AddType application/x-httpd-php .php
AddType application/x-httpd-php-source .phps

TenderSystem Installation Download the package and extract it under apache’s htdocs directory.

If you don’t set (or can’t, since you don’t control your server) short_open_tag on, you’ll be greeted with a code dump when you open your browser to http://localhost/tendersystem. A little sleuthing uncovered three (so far) php scripts which use the PHP short tags:


Take a test drive and give me your comments.

Sunday, January 29, 2006

MMCplus : MMC on steroids

The MMC specification up to version 3.x stipulated a clock frequency of 0-20 MHz and a 1-bit data bus. Since the original version of SD was already supporting 4-bit data bus at 25 MHz, the best MMC performance was nowhere near that of SD. The adoption of the MMC Version 4.x standard has addressed these limitations and gave birth to a new breed of cards called the MMCplus.

MMCplus are designed to operate at a clock rate of up to 52 MHz and an 8-bit data bus. To support the wider bus width, the MMCplus was fitted with 13 pins, 6 more than that of the original MMC. To maintain backward-compatibility with the earlier devices, the 13 pins are so laid out so that a pin coincides with each of the 7 pins of the original MMC.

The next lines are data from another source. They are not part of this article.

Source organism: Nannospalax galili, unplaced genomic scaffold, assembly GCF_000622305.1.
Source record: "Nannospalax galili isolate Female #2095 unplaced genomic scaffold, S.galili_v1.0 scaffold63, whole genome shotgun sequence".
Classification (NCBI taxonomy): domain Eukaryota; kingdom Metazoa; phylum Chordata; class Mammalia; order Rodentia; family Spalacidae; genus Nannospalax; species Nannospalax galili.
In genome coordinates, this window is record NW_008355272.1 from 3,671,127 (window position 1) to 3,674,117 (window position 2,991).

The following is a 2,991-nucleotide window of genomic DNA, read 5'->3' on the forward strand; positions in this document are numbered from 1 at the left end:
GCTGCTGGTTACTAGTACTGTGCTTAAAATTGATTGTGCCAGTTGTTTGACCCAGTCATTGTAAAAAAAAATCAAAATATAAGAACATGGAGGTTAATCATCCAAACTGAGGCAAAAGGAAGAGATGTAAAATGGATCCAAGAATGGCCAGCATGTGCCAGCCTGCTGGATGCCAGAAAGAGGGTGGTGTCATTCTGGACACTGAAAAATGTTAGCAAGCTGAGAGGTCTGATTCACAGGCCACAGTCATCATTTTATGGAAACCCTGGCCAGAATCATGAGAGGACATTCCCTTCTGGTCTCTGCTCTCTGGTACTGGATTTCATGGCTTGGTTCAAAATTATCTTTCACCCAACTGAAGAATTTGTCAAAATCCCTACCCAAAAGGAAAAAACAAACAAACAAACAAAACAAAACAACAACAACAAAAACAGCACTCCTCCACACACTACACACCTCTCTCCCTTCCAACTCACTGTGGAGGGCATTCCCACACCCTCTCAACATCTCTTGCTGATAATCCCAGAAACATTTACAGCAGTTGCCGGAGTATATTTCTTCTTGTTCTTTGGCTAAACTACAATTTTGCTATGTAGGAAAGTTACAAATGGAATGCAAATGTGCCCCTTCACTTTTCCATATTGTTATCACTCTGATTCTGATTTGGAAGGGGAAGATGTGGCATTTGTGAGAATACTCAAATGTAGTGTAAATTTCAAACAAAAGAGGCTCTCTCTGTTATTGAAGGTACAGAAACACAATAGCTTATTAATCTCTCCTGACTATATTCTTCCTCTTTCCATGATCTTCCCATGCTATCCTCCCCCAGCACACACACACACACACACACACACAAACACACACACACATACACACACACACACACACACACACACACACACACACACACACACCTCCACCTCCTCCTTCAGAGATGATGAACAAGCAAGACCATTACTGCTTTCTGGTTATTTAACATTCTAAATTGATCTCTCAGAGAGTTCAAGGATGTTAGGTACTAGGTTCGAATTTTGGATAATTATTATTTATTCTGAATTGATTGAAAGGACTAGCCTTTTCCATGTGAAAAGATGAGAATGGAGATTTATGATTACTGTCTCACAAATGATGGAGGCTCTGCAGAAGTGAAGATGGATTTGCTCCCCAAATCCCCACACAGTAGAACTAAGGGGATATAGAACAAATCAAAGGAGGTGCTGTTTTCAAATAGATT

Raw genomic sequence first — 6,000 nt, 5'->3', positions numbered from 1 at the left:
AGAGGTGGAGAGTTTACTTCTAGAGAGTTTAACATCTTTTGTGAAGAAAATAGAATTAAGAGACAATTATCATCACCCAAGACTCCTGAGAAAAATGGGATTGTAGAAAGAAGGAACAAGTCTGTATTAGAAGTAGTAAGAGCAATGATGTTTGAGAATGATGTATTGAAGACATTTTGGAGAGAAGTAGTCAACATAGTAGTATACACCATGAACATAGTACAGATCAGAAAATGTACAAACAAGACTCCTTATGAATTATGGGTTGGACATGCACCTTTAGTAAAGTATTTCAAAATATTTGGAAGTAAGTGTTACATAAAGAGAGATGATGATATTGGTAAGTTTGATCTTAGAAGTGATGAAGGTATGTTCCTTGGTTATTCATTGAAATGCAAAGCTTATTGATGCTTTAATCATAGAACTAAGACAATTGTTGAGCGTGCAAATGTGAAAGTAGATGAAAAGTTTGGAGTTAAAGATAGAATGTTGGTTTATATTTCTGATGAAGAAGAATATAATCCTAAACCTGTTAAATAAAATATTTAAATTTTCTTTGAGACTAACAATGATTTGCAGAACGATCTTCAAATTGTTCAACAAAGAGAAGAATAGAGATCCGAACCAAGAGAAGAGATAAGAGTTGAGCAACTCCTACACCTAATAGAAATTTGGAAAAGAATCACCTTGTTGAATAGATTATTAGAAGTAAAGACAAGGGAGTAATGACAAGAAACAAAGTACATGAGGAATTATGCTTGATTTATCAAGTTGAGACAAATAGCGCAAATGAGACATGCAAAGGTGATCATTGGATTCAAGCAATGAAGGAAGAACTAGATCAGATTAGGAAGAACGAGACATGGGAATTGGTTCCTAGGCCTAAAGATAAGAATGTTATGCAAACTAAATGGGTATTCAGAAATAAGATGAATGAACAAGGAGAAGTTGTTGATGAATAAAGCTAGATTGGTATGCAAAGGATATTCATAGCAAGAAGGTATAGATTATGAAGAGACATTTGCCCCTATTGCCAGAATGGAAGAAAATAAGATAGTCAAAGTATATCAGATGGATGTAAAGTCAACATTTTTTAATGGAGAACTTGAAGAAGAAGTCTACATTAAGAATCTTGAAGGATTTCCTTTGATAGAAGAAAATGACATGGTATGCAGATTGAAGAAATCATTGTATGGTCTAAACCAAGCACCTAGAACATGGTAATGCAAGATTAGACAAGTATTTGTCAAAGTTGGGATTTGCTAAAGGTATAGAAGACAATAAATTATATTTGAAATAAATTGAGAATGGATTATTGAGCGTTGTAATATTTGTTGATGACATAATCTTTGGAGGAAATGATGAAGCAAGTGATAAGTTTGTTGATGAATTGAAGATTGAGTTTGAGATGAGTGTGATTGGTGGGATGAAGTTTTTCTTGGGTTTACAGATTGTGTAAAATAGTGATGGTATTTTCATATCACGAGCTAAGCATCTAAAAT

Based on the specifications, the maximum theoretical data transfer rate of MMCplus is 416Mbps or 52MBps or 347X.

Pin layout of MMC (left) and MMCplus (right)

SD Ver 1.1 : The faster SD

Whereas the SD 1.01 standard specifies a maximum clock rate of 25 MHz, the newer SD 1.1 version doubles the clock rate to 50 MHz. Using 4-bit mode data transfer, this increases the theoretical data transfer rate of the newer SDs to 25MBps or 166X.

There are sites which state that the SD 1.1 standard allows for an optional 8-bit data bus width. If this is so, this can only be possible by adding more pin connectors like what was done with the 13-pin MMCplus (original MMC had only 7). The current 9-pin SD bus currently uses 4 pins for data, 3 for power/ground and a line each for clock and command/response signals.